Bird’s Nest: The Unraveling of a VC Hype Cycle

Jacob Young
The Startup
Published in
6 min readJan 14, 2021


For decades, Venice Beach’s surfers, roller-bladers, beach bums, and free spirits peacefully coexisted along its beachside promenade. But in the summer of 2018, flocks of electric scooter riders emerged — transforming the promenade into a beach befitting the Grand Theft Auto universe. Ensembles of road-raging scooterists swerved past pedestrians and bikers, leaving behind a trail of discarded scooters and sunglasses.

Little did local officials realize, their promenade was being “disrupted” by Silicon Valley. While popular with residents and tourists, local officials failed to understand that their promenades and sidewalks were destined to become electric scooter highways. Pedestrians and cyclists had far too long hogged the sidewalks and bike paths for their leisurely last-mile excursions. The luddites resisting the modern scooter convenience of scooters were impeding societal progress. In the spirit of techno-altruism, Silicon Valley had no choice but to intervene.

Grassroots Activism in Austin, Texas

Abiding by the Silicon Valley adage, “ask for forgiveness, not permission”, electric scooter pioneer Bird, dropped e-scooters across West LA in early 2017. With a product that purportedly would “remove cars from the road, reduce traffic, [and] reduce carbon emissions”, LA officials were expected to be grateful. The private sector was resolving itself to fix the woefully inadequate public infrastructure of the nation’s second largest city.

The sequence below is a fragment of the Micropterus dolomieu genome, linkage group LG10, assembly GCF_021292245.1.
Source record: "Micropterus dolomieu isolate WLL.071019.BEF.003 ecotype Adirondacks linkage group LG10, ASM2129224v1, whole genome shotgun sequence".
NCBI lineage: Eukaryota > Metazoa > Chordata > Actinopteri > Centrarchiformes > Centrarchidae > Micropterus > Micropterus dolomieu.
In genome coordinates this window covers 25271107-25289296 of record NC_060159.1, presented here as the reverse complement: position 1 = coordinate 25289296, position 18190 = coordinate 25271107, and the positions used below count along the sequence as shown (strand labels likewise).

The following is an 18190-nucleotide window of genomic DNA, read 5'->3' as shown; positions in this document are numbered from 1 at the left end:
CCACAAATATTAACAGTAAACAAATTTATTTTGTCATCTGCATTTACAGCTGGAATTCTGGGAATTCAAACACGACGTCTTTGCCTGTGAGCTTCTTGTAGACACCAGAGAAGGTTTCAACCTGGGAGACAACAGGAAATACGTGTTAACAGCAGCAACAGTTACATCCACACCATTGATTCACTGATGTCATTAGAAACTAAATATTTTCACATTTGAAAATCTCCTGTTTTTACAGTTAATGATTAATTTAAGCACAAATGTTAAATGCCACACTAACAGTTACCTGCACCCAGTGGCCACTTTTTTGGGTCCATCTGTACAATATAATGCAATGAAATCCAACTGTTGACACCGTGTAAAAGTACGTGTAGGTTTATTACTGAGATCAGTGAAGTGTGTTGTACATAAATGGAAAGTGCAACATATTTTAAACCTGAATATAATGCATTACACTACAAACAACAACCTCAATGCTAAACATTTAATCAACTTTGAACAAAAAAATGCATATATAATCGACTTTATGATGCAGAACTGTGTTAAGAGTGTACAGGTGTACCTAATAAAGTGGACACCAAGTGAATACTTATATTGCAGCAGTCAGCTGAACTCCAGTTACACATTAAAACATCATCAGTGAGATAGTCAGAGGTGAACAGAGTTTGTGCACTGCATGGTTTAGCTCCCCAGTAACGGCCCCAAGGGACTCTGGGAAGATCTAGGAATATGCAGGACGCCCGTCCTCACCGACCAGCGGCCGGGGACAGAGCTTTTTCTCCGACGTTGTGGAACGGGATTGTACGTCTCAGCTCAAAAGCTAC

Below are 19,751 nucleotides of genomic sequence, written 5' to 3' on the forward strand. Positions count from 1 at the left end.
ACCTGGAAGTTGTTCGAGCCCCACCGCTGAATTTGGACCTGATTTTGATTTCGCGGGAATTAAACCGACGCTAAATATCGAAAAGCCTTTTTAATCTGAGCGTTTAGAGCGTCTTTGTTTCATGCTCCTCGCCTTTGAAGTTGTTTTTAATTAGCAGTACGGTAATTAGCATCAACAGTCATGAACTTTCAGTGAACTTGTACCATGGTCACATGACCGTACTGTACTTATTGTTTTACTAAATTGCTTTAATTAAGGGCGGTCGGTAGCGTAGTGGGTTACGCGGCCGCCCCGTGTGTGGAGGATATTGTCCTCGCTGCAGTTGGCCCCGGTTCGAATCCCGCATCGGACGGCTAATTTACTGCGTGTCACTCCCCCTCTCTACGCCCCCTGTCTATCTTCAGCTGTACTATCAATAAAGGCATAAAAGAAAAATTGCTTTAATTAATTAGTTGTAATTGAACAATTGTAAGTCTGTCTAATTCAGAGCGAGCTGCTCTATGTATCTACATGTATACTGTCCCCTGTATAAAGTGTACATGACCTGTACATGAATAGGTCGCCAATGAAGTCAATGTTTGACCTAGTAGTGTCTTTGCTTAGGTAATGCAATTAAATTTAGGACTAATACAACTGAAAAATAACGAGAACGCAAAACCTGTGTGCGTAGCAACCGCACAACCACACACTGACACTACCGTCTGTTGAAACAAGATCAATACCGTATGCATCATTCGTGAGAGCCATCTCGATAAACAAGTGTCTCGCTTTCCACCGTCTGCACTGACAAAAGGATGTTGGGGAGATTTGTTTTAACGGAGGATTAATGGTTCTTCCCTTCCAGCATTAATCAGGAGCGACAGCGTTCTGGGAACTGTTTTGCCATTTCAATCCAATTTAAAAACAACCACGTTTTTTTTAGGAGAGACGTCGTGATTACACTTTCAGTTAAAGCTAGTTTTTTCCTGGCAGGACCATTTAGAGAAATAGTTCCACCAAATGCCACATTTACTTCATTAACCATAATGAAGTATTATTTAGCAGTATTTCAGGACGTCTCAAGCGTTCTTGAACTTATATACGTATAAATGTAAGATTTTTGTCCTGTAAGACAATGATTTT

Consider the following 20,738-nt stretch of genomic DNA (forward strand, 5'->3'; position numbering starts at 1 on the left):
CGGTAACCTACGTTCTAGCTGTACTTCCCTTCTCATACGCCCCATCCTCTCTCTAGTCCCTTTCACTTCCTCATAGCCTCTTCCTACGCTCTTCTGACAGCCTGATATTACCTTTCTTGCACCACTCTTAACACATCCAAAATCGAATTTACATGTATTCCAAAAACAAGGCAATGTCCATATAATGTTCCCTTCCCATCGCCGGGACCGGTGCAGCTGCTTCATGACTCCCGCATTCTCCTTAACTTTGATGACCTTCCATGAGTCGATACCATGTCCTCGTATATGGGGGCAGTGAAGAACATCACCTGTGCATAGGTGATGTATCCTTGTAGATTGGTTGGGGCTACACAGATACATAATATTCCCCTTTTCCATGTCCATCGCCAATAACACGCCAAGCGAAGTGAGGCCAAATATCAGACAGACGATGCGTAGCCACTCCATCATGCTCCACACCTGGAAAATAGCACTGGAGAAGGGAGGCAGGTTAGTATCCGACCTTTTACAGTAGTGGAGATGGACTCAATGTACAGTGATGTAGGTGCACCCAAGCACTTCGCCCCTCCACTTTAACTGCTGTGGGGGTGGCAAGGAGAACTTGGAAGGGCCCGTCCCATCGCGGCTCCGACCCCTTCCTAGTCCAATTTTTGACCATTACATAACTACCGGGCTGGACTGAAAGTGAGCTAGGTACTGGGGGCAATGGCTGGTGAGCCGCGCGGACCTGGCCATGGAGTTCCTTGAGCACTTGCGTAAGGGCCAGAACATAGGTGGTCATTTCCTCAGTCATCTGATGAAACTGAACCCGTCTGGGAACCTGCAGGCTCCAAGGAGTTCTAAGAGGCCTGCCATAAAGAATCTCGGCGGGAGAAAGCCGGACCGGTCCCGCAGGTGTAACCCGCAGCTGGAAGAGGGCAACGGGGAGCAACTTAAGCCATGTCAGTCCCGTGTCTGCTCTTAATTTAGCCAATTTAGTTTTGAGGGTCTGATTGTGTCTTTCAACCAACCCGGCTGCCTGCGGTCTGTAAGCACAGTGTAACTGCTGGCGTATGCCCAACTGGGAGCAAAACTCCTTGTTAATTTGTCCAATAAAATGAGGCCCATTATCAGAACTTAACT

Soon, investors learned that Bird had discovered the panacea to traffic. Their enthusiasm propelled Bird to a billion-dollar valuation faster than any previous company. The pain the Bird addressed was real and localized. In Bird’s hometown, Angelanos spent 53 minutes each workday commuting, much due to traffic. With $400 million in new funding, Bird was ready to bring its solution for LA to the world.

The broader business community lauded its efforts. Bird was a company of the year, green innovator, and micro-ability activist. Yet, under the veil, Bird instead resembled Icarus. Tethered to its growth-at-all-costs philosophy and lofty mission was a highly subsidized loss-leader. E-commerce dot-com-boom failures sold goods to a non-existent online consumer. Similarly, scooter companies developed products for a city that did not exist. Eventually, the pandemic deflated Scooter-mania’s bubble. It was revealed to be a venture hype cycle failure visible from the ground-level.